Lucinda Elliot

‘The Lament of Sky’ by BB Wynter review

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Here’s a portrait of Sky, one of the main characters in BB Wynter’s intriguing fantasy, ‘The Lament of Sky’.  I’m envious, as it was painted by the author. I’ve always longed to paint my characters, but I lack the talent.

I hardly read any fantasy; I know I should, especially the dystopian stuff, as I’ve heard there is some brilliant work out there with strong female leads if you look about. I came on the novel almost by accident, and I was fascinated, particularly as the writer is so young, with a whole lifetime ahead of her to extend her already remarkable talent further.

I found this dystopian fantasy enthralling, and I’m not exactly easy to enthrall.
The setting is an alternate reality which depicts an environment of forests surrounding industrialized cities with an approximately late nineteenth century stage of technological development. Here a regime of insane viciousness indulges in tyranny over a brainwashed population; criticizing the great Fhyniix is punishable by death – and a horrible one at that: –
‘The profuse smog cast a sickness upon the cornflower buildings and the sky had forfeited its colour to a repugnant, dreary grey…’

A public announcement blares out: – “All must drop every task and pray in servitude to the Vildarii. Give thanks for the freedom bestowed on you…A very, very naughty citizen, the writer Frederick Widaston, was found with a piece of paper on his person, which speaks words against the third Valdarii Marko. Why insult our holy lord gods? It is malicious bullying and persecution against our beliefs – beliefs that preach only peace and love… The execution will be in two hours; that’s two hours, folks! Don’t miss it; refreshments will be available, free of charge. Now isn’t that nice!”

Of the ruling Vildarii, Marko is elusive, but hideously powerful. We meet the sadistic, golden eyed Fhyniix, whose posters are plastered throughout the cities. William, the sole surviving (and now deranged) Duwaiu, explains to Lilyth, the last remaining member of the tribe of the Amazonian Rhai Angoff, whom he has rescued from an amnesic existence trapped on a hell plain, how it is Fhyniix’s goal to draw enough evil energy from tyranny and suffering to draw the world and all the spiritual realms into an eternal hell plain.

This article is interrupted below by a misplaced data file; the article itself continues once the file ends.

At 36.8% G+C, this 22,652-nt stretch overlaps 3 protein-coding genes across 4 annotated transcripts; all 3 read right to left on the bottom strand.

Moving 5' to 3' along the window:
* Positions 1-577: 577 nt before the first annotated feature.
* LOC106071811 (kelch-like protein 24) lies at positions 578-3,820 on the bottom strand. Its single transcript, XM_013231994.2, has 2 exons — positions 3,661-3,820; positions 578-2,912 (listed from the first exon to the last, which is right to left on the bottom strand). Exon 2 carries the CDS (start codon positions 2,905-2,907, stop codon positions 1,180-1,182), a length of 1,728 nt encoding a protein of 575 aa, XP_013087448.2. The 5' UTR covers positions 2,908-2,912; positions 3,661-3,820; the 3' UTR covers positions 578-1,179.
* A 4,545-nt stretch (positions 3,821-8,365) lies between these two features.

The unknown first Vildarii? Ah, he’s the most intriguing of them all, and we certainly meet him, but I can’t describe him, because that would be to write a spoiler. I’ll just say that he is a totally unexpected and wonderful creation too.
This story is full of tension and fearsome desolation, both emotional and physical, of fearsome battles with psychic entities, of visions of a world become deranged, of grotesquely funny incidents and larger than life characters. The prose style is, I think, the most original I’ve come across; like Dylan Thomas, the writer often flouts the conventional grammatical rules and makes it a strength and not a weakness.
Lilyth, the female lead (she isn’t quite human) is a wonderful creation, strong and independent, brave and honourable, witty and a huge relief after too many hours spent reading about women who leave the battling to the men. She’s very distinctive looking, possessing both silver hair and eyes, and a very pale face, and has to go disguised, as her wanted poster is everywhere.

William, who runs his subterranean revolutionary ‘Clandestine’ with astounding savagery, is an equally arresting figure, with his massive build, strange tattooed almost maroon skin, jutting cheekbones, beady black eyes and mane of auburn hair, plaited with ornaments.
He also possesses some truly disgusting rugs: –
‘A litter of distasteful patterns between vibrant green pillows that were scattered alongside covers exploding with heavy embroidery. Vomit could only improve his choice of interior decoration.’

That was one of the things I enjoyed most about this book; the wonderful humour; Lilyth, on seeing some dilapidated tree houses belonging to a group of people turned cannibal in the forest, remarks succinctly, ‘What a load of crap’, and that’s typical of the wonderfully debunking style that runs throughout. Typically, too, she nicknames the magic being whom she meets in the forest a ‘cabbage fairy’ a title he doesn’t much appreciate.

I haven’t yet mentioned the jester Vergo, with his wildly uncontrolled libido and pervasive streak of cowardice, but remarkable loyalty. Lilyth first meets him getting drunk in a tavern, which is his favourite activity besides the inevitable one; he sometimes sleeps in bins; he’s always getting into trouble, and he’s madly jealous of the ‘cabbage fairy’.
This fantasy is anything but happy-ever-after stuff. It’s a strongly written, uncompromising tale of a battle between good and evil, but with both sides getting dirty hands in the process. Beneath the fantastical images, it makes serious points about political and religious indoctrination, freedom and tyranny.
Highly recommended by sourpuss.

Here’s the links

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